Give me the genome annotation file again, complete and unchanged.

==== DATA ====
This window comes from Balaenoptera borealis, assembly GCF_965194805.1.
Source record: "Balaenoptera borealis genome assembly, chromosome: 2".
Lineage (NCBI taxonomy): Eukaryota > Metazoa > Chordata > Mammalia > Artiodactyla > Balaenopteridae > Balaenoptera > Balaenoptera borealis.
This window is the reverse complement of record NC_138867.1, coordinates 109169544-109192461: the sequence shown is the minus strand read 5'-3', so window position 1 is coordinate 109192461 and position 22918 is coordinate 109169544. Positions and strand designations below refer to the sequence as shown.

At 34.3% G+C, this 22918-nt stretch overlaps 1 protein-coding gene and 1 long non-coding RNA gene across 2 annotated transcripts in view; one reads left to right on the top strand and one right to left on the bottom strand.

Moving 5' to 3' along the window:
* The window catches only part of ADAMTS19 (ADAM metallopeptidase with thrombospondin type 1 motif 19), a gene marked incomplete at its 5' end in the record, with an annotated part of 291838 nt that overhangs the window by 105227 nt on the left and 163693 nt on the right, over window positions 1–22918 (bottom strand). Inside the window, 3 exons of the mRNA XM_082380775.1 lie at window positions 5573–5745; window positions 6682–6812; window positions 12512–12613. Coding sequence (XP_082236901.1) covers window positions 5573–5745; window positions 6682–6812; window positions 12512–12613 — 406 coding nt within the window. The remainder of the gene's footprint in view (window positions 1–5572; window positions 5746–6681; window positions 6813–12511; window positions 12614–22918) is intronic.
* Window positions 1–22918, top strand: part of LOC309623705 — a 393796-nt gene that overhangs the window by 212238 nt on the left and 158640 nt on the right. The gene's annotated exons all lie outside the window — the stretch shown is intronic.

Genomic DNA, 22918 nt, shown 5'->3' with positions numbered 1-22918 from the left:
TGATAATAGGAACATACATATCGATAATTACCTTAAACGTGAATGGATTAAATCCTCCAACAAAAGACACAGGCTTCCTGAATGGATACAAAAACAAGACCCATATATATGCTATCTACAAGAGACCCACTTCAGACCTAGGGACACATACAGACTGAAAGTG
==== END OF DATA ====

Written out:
This window comes from Balaenoptera borealis, assembly GCF_965194805.1.
Source record: "Balaenoptera borealis genome assembly, chromosome: 2".
Lineage (NCBI taxonomy): Eukaryota > Metazoa > Chordata > Mammalia > Artiodactyla > Balaenopteridae > Balaenoptera > Balaenoptera borealis.
This window is the reverse complement of record NC_138867.1, coordinates 109169544-109192461: the sequence shown is the minus strand read 5'-3', so window position 1 is coordinate 109192461 and position 22918 is coordinate 109169544. Positions and strand designations below refer to the sequence as shown.

At 34.3% G+C, this 22918-nt stretch overlaps 1 protein-coding gene and 1 long non-coding RNA gene across 2 annotated transcripts in view; one reads left to right on the top strand and one right to left on the bottom strand.

Moving 5' to 3' along the window:
* The window catches only part of ADAMTS19 (ADAM metallopeptidase with thrombospondin type 1 motif 19), a gene marked incomplete at its 5' end in the record, with an annotated part of 291838 nt that overhangs the window by 105227 nt on the left and 163693 nt on the right, over window positions 1–22918 (bottom strand). Inside the window, 3 exons of the mRNA XM_082380775.1 lie at window positions 5573–5745; window positions 6682–6812; window positions 12512–12613. Coding sequence (XP_082236901.1) covers window positions 5573–5745; window positions 6682–6812; window positions 12512–12613 — 406 coding nt within the window. The remainder of the gene's footprint in view (window positions 1–5572; window positions 5746–6681; window positions 6813–12511; window positions 12614–22918) is intronic.
* Window positions 1–22918, top strand: part of LOC309623705 — a 393796-nt gene that overhangs the window by 212238 nt on the left and 158640 nt on the right. The gene's annotated exons all lie outside the window — the stretch shown is intronic.

Genomic DNA, 22918 nt, shown 5'->3' with positions numbered 1-22918 from the left:
TGATAATAGGAACATACATATCGATAATTACCTTAAACGTGAATGGATTAAATCCTCCAACAAAAGACACAGGCTTCCTGAATGGATACAAAAACAAGACCCATATATATGCTATCTACAAGAGACCCACTTCAGACCTAGGGACACATACAGACTGAAAGTG